In real terms, defense spending increased by over one-third between 1981 and 1985, and totaled $2 trillion over Reagan’s eight years in office. The federal deficit tripled under Reagan, which the federal debt jumped from $900 billion to close to $3 trillion dollars. The United States went from being the world’s largest creditor to the world’s largest debtor.

Things never got much better as Kabaservice shows how “conservatives were skilled at politics but deficient at governing, and that a Republican Party without moderates was like a heavily muscled body without a head.”

In one of his last interviews as president, Bush called for a “compassionate” Republican Party and warned that the GOP must not become too rigidly and ideologically conservative: “It’s very important for our party not to narrow its focus, not to become so inward-looking that we drive people away,” the President told Fox News. “We shouldn’t have litmus tests as to whether or not you can be a Republican.” This message, however, carried little weight since it came from a party leader who had spent most of the previous eight years failing to take his own advice.

A True Horror Story

Page after page of the book reveals that the primary objective of the Republican Party is the dismantling of anything that works to the benefit of the vast majority of Americans. What they favor is a neo-Fascist concept of making the U.S. government simply an arm of big business, seeking “to turn the party into a sort of mechanism for delivering big-government benefits to its conservative base and backers.” Kabaservice also touches on Tom DeLay, Grover Norquist, and other disreputable figures as they “instituted the K Street Project, which essentially allowed business lobbies to write legislation to their liking….”

Origin of the Book’s Title

Conservatives used to accuse their moderate opponents of pursuing a “rule or ruin” policy in Republican politics, preferring defeat to a party controlled by conservatives. In fact, it was the conservatives who typically took a rule-or-ruin approach. Goldwater’s warning to moderates at the ’64 GOP national convention that they had to support “extremism in the defense of liberty” or leave the party was a classic expression of rule-or-ruin politics…. The pursuit of absolute rule gave the conservatives control of the Republican Party, but also destroyed the party’s ability to govern. The result was rule and ruin.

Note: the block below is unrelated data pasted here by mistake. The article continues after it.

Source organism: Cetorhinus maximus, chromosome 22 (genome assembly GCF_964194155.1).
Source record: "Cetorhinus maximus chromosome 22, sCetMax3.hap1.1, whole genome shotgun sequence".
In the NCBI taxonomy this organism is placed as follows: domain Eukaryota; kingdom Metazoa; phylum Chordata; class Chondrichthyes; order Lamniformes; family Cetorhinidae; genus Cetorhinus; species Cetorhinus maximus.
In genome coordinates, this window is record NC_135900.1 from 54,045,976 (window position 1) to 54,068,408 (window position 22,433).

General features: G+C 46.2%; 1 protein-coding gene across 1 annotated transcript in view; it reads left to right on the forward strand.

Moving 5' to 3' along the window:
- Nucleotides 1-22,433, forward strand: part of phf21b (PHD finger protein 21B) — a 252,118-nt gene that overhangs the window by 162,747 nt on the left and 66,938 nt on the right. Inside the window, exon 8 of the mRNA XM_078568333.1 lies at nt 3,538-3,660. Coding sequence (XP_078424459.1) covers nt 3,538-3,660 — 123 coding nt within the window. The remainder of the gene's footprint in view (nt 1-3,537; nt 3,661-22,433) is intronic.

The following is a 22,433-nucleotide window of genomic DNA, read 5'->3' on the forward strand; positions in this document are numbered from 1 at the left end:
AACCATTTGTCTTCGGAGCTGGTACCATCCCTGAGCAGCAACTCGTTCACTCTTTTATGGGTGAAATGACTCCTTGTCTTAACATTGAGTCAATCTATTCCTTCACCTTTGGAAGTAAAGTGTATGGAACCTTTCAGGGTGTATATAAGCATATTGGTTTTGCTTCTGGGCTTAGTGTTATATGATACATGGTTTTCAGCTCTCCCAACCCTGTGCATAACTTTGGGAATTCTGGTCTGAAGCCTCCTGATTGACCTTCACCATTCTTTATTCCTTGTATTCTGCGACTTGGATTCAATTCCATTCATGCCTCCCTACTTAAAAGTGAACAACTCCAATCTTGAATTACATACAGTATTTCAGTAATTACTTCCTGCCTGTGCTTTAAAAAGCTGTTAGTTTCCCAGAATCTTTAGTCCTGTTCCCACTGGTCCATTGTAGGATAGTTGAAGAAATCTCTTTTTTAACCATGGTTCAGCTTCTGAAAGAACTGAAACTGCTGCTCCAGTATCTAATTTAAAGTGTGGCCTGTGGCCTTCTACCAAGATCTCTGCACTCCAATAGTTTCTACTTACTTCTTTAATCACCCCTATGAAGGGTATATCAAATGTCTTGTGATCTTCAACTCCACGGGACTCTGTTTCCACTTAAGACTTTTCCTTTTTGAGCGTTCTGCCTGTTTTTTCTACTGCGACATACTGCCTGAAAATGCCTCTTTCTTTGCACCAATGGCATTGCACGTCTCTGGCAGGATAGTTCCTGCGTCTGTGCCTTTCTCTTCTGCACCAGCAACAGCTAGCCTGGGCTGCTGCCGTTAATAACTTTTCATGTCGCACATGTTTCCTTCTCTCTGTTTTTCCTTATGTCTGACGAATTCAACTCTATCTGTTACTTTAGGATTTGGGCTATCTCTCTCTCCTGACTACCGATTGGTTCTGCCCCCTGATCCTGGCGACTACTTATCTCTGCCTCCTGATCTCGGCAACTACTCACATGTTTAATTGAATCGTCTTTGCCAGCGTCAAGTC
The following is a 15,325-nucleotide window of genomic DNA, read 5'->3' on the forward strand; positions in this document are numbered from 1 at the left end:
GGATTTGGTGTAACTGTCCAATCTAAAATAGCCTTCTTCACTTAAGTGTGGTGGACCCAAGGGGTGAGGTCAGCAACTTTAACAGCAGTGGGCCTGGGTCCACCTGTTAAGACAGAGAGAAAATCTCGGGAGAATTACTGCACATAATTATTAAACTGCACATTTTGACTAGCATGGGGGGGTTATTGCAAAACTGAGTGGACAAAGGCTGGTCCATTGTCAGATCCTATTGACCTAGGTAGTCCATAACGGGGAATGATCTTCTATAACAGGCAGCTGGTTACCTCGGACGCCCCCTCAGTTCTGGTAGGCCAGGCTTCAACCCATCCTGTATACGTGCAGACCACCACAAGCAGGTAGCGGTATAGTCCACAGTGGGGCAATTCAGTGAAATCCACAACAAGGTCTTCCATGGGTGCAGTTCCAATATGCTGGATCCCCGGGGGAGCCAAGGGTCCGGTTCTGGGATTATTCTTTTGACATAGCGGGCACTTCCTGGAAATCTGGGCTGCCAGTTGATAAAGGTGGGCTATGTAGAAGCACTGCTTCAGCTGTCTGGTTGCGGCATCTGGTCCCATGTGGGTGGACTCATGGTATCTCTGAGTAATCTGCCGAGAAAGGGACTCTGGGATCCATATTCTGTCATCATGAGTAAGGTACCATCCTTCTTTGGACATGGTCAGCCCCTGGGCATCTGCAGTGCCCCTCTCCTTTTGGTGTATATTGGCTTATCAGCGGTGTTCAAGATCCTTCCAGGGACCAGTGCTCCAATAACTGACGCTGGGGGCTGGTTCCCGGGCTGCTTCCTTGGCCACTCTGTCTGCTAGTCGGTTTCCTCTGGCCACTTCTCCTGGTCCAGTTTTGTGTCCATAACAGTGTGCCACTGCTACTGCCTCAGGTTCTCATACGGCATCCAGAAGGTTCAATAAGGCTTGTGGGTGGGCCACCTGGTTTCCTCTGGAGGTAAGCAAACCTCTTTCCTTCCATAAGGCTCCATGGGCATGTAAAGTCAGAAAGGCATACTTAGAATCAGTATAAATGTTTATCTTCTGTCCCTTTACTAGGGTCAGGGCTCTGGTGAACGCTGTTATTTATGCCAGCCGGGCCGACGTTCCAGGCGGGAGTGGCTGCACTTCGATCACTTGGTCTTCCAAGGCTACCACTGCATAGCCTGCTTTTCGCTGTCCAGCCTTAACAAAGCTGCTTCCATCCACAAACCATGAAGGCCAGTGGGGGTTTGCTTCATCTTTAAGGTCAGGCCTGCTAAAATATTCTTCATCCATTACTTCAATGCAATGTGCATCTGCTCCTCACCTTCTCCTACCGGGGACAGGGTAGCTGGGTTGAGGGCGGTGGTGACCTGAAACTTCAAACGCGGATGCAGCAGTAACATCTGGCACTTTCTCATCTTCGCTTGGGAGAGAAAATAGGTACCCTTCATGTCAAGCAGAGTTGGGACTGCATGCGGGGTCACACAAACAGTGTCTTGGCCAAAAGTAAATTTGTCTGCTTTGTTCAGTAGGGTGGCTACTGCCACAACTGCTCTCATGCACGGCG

The book’s literary chapter titles were derived from “The Second Coming,” a poem by William Butler Yeats, and they seem spot-on in their lyrical depiction of dire consequences. Among the pithy headings: “The Blood-Dimmed Tide is Loosed,” “The Ceremony of Innocence is Drowned,” “The Rough Beast,” “Slouching Toward Bethlehem,” and “The Widening Gyre.” I looked up “gyre” to find that it means “an enormous current swirling just beneath the surface of the ocean.” After reading the book, one might think it means “pit of hell,” but I guess it all depends on your perspective.

Rule and Ruin is as fascinating as a roadside accident scene. Well-documented and well written, the manuscript even holds out the forlorn hope that it might be a map for the GOP to use in emerging from their rabbit hole. But it won’t happen because republicanism is a mental condition from which a significant percentage of the USA will never recover.


RULE AND RUIN: The Downfall of Moderation and the Destruction of the Republican Party, From Eisenhower to the Tea Party by Geoffrey Kabaservice. Oxford University Press, Hardcover, 504 pages, ISBN13: 9780199768400, $29.95.

This original article is Copr. © 2013 by John Scott G and originally published on – all commercial and reprint rights reserved. No fee or other consideration was paid to the reviewer or this site by anyone.